This is without a doubt one of the finest scopes on the market, but you should be prepared to pay a little more for it at as it is one of the more expensive ones as well.
Leupold VX-2 Summary:
- Designed for low light conditions
- Aluminum frame construction
- Waterproof and fog proof
- Spring-loaded adjustment knob
Simmons 8-Point Truplex Reticle Riflescope
While scopes can be expensive pieces of equipment for your muzzleloader rifle there are some affordable options out there.
A great example of this is the Simmons 8-Point Truplex. This affordable scope has a lot of the features that you find on more expensive pieces of equipment.
It is fully waterproof and fog proof to ensure that your vision is clear at all times and its aluminum body makes it virtually impervious to damage from shocks as well.
It also has adjustment knobs for windage and elevation which you can easily access with your fingers as you keep your eye on the scope.
The optics are fully coated which helps prevent scratches damaging your view and allow for a brighter image and greater contrast in low light.
This scope weighs in at about 70 ounces which may be a little heavier than some models, but if you’re looking for a great economical choice that can still get the job done there are few that compare to this one.
It’s a great scope at any price and an even better one at under $50.
Simmons 8-Point Truplex Summary:
- Fully waterproof and fog proof
- Aluminium body construction
- 40 mm optical viewer
Bushnell Banner Dusk & Dawn Circle-X Reticle Riflescope
It has a multicoated lens that allows for a clearer view in almost any situation. With this scope you’ll always have your eyes on the target instead of having to worry about unreliable equipment.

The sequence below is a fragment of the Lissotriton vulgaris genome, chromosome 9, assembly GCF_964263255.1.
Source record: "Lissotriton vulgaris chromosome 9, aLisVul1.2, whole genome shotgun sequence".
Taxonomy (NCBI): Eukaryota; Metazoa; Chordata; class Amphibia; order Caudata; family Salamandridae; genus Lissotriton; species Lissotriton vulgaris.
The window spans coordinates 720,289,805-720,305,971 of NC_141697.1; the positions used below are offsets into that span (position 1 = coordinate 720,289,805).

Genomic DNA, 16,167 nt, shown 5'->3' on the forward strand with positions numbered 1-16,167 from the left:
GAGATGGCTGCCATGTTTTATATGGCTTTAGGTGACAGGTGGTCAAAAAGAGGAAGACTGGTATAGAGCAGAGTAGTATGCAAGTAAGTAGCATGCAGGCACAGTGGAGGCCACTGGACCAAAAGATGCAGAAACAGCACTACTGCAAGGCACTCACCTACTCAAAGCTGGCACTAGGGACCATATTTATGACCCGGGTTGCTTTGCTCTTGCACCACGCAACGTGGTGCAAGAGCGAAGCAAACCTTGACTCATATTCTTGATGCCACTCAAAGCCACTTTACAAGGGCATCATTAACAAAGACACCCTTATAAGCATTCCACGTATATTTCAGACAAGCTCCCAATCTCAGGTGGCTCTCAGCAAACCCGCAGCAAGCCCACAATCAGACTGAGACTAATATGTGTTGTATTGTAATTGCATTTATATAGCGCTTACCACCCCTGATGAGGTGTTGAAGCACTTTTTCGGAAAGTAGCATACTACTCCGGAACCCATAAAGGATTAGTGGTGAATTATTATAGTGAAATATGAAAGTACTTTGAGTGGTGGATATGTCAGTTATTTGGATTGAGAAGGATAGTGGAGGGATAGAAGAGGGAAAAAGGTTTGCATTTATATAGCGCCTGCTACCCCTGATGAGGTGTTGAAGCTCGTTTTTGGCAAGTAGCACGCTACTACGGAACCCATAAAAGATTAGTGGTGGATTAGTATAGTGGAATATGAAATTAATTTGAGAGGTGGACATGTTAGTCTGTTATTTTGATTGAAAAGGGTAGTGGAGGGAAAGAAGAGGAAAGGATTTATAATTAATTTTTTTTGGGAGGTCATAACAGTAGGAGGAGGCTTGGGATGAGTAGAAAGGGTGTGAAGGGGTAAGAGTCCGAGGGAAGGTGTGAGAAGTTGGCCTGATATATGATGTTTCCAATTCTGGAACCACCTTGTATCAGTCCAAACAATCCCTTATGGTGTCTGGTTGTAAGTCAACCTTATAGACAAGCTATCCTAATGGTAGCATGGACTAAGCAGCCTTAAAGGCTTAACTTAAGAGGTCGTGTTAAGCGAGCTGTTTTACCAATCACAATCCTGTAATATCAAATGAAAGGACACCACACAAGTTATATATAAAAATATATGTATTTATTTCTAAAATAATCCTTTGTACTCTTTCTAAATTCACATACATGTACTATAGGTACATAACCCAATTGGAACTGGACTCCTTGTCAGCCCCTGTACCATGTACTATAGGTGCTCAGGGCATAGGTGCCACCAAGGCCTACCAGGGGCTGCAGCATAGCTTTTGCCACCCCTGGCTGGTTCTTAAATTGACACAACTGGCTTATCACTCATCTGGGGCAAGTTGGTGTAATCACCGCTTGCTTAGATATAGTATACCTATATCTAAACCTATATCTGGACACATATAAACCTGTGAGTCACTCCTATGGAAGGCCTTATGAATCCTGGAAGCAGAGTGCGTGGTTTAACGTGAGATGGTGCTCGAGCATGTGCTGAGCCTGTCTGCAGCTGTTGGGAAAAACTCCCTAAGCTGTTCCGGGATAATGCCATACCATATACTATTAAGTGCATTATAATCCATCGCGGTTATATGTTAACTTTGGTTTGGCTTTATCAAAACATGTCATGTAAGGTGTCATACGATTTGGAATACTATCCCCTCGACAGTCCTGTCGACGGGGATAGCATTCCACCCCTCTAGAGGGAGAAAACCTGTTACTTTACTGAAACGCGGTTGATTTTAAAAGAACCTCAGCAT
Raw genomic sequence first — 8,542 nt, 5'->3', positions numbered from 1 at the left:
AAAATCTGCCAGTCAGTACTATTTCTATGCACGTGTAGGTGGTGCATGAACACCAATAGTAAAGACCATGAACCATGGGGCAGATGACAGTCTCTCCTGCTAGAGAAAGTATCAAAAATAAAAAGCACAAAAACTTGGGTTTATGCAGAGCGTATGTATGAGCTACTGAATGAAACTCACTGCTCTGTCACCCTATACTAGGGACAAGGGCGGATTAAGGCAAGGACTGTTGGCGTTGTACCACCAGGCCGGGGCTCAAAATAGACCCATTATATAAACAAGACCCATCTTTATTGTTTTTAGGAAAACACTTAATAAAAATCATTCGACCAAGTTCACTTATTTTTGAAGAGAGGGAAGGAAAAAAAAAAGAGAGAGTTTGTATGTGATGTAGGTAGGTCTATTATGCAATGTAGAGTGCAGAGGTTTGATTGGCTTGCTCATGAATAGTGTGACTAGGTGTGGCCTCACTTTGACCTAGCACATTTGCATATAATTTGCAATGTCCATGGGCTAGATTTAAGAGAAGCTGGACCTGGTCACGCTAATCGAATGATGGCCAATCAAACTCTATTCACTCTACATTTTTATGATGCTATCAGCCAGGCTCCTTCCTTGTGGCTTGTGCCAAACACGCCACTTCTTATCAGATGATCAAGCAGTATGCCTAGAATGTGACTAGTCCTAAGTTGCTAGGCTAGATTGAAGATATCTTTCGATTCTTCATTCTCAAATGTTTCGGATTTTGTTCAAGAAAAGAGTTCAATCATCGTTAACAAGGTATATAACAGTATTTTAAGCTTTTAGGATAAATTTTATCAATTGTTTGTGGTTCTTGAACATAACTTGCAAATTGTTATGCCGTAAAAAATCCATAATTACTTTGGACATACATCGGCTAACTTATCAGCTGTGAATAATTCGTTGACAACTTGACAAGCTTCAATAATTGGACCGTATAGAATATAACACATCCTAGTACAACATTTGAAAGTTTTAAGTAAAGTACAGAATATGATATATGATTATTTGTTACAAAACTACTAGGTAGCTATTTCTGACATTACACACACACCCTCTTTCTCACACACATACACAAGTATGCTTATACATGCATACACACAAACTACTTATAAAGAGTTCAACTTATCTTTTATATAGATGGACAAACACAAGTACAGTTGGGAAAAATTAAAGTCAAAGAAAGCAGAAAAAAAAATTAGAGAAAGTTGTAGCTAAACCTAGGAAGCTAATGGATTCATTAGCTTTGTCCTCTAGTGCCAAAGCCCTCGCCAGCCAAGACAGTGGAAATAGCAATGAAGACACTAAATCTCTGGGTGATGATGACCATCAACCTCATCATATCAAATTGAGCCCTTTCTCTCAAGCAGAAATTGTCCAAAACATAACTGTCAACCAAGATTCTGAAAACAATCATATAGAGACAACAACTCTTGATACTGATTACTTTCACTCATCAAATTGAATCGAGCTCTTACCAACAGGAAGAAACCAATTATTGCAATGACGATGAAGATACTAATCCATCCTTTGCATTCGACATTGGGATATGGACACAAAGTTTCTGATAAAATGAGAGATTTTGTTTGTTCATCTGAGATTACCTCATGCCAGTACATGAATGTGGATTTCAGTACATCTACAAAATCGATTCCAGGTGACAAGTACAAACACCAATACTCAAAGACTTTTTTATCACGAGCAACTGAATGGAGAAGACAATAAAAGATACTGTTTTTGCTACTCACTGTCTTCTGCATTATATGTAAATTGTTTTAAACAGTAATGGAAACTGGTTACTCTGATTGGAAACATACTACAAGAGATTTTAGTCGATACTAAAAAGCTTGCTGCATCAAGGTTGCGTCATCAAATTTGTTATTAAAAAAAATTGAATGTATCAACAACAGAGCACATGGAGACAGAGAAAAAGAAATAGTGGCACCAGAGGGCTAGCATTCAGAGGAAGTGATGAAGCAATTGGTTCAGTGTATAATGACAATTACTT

It has 3-9X magnification and a 40 mm objective lens that allows for significant eye relief.
Some of the worst and most avoidable hunting accidents I’ve ever witnessed were the result of one of our party getting there I just a bit too close to the scope.
The recoil of a rifle can cause a lot of damage and could potentially even break your orbital bone so it’s something you definitely want to avoid.
This scope has quick adjustment knobs for both the windage and elevation that allow you to make very fine adjustments.
A rather unique feature of the scope that also bears mentioning is it’s camouflage design which makes it perfect for helping your rifle went into the background. This is a great midpriced muzzleloader scope that won’t disappoint.
Bushnell Banner Dusk & Dawn Circle-X Summary:
- Multicoated lens
- 3-9X magnification
- 40 mm objective lens
- Camouflage design
Vortex Crossfire II 2-7×32 Rifle Scope
The Vortex Crossfire II is an above average muzzleloader scope with a 42 x 12.6 feet field of vision at about 100 yards.
The optical lens is 37 mm which gives the scope and eye relief of approximately 3.9 inches – perhaps not the best around, but it still more than capable targeting mechanism.
It’s made from high-grade aluminum that makes it impervious to damage from shock and it also waterproof and fog proof.
One thing that is a little disappointing about this scope is the weight of the two – it weighs in at about a pound which is more than average for a muzzleloader scope and will make your rifle a little more unwieldy.
This may not be a major issue for a lot of hunters, but is something to consider as it’s always best to keep your rifle and equipment as lite as possible.
It does feature adjustment knobs for both windage and elevation and there comfortably located about halfway down scope.
The lens is coated to allow for a brighter image in lowlight situations and it’s scratch resistant as well. On another positive not it also comes with a full warranty on any manufacturer defects.
Vortex Crossfire II Summary: